The effectiveness of transdermally administered clonidine hydrochloride was evaluated in a multicenter study in 85 patients with mild essential hypertension. The drug was incorporated into small self-adhesive delivery systems (pliable skin patches, 3.5—sq-cm area) designed to continuously deliver 0.1 mg of clonidine hydrochloride per day. These devices were changed by the patients themselves at weekly intervals. Diastolic BP fell by at least 10% in 37 patients and was normalized (<90 mm Hg) in 54 patients (64%); 17 of these responding patients required only one skin patch, 27 required two, and the other ten responders required three. The antihypertensive action of the transdermal clonidine was sustained for the full three months of study. Side effects were similar to those during conventional oral treatment, but appeared to be milder.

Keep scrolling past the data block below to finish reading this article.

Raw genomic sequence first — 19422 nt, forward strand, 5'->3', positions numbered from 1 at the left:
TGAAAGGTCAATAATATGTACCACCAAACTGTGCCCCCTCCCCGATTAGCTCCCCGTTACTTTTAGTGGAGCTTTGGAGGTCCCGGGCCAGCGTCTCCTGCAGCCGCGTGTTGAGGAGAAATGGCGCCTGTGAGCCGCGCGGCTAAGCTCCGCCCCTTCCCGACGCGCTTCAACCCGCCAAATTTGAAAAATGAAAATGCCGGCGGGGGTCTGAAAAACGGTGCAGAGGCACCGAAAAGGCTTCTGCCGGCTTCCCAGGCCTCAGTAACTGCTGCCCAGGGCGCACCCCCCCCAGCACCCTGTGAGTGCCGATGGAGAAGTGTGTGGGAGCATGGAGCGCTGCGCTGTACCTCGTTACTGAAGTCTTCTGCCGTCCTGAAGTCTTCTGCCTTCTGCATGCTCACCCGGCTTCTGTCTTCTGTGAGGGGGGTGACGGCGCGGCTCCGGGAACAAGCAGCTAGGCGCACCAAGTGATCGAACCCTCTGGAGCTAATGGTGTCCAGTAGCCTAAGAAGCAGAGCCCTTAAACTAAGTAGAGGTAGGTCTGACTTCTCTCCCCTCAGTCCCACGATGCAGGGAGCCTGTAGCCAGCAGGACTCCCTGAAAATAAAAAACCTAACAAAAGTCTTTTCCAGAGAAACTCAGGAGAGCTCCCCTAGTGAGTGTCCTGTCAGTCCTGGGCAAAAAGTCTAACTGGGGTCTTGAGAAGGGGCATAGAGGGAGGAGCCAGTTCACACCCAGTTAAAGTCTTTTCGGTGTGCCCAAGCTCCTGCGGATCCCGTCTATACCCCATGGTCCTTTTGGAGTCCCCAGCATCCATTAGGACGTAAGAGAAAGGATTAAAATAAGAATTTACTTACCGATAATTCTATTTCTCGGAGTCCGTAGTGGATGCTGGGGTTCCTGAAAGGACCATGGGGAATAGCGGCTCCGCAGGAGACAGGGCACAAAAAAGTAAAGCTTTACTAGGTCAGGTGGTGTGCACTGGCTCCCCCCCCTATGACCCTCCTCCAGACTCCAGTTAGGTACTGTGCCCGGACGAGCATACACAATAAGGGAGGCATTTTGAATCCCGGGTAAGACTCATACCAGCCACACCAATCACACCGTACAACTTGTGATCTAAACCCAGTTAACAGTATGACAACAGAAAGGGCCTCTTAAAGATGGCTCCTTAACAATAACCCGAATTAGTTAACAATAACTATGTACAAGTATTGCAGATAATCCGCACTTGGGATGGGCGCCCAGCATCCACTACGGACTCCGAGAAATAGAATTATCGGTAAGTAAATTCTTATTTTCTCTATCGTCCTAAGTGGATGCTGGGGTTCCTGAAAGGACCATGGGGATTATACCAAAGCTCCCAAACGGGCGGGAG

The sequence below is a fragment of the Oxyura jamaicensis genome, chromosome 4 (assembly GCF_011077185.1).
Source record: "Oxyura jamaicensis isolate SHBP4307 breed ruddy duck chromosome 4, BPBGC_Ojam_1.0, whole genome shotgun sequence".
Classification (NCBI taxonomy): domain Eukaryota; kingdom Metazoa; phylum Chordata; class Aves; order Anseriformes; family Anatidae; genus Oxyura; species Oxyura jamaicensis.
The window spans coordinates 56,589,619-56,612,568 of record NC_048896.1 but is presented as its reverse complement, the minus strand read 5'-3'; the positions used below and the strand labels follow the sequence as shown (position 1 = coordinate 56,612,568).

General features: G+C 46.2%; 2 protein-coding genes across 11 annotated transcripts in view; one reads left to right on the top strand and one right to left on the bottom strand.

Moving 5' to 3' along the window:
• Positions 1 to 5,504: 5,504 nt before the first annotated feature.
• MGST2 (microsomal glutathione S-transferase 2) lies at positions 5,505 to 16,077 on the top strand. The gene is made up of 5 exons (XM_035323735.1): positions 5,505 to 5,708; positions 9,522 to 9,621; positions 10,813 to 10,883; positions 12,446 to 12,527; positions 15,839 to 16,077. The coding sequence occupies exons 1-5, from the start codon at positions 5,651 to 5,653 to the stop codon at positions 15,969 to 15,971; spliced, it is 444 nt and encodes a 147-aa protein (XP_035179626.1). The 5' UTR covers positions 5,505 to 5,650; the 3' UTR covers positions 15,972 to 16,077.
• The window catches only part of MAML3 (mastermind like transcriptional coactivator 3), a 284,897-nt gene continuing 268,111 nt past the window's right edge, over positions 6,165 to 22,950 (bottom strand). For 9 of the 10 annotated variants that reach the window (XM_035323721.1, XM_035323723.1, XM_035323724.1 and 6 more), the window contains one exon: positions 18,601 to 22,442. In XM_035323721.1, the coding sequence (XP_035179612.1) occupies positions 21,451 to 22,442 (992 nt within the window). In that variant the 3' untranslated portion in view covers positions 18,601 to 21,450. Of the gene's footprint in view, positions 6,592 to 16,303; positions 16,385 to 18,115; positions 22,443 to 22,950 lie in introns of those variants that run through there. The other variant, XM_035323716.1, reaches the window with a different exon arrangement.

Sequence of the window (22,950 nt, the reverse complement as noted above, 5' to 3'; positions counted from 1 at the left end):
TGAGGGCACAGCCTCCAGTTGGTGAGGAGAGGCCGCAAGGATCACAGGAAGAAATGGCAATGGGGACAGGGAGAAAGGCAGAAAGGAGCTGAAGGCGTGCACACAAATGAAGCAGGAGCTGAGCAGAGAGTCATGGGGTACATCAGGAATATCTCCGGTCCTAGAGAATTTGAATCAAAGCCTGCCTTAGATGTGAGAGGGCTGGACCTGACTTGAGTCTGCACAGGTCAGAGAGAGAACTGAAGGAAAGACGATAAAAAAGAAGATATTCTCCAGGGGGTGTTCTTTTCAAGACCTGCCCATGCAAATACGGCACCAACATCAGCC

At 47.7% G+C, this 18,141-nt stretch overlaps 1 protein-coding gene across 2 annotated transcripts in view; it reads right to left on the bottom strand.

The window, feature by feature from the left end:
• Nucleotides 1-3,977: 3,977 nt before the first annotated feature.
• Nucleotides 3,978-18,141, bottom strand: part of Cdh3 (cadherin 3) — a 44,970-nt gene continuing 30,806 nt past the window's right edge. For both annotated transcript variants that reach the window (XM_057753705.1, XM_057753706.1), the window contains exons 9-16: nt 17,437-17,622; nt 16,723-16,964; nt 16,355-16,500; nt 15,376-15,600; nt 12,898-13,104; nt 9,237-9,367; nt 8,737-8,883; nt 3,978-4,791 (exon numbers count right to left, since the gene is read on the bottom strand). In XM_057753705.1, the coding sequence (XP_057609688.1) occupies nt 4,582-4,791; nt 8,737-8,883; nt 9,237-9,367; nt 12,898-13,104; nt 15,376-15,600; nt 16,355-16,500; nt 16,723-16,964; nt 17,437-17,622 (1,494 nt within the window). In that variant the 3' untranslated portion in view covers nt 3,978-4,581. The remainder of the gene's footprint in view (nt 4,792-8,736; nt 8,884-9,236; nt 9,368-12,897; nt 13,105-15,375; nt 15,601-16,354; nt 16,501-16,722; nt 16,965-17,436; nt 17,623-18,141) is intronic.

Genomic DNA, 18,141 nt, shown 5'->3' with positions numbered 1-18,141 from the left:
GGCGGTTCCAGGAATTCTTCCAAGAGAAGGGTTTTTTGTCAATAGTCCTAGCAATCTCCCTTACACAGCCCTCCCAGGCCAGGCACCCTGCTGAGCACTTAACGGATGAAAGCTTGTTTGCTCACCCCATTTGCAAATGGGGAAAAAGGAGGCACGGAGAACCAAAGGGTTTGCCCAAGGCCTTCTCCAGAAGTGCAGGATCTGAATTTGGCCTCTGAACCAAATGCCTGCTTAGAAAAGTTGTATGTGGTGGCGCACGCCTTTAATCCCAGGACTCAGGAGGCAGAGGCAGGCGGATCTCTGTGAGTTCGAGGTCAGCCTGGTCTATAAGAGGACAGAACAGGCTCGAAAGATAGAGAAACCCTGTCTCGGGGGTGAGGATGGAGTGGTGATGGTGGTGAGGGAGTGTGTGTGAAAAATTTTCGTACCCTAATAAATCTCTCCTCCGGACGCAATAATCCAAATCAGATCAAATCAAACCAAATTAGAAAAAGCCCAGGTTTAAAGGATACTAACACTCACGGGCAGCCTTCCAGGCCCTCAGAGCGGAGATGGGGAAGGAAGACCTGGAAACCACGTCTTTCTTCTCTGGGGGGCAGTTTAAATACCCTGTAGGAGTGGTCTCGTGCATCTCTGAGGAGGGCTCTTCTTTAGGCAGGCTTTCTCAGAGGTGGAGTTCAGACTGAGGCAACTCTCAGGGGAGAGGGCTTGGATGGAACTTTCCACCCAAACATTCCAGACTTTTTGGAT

|Original language||English (US)|
|Number of pages||3|
|Journal||Archives of Internal Medicine|
|State||Published - Jun 1984|
ASJC Scopus subject areas
- Internal Medicine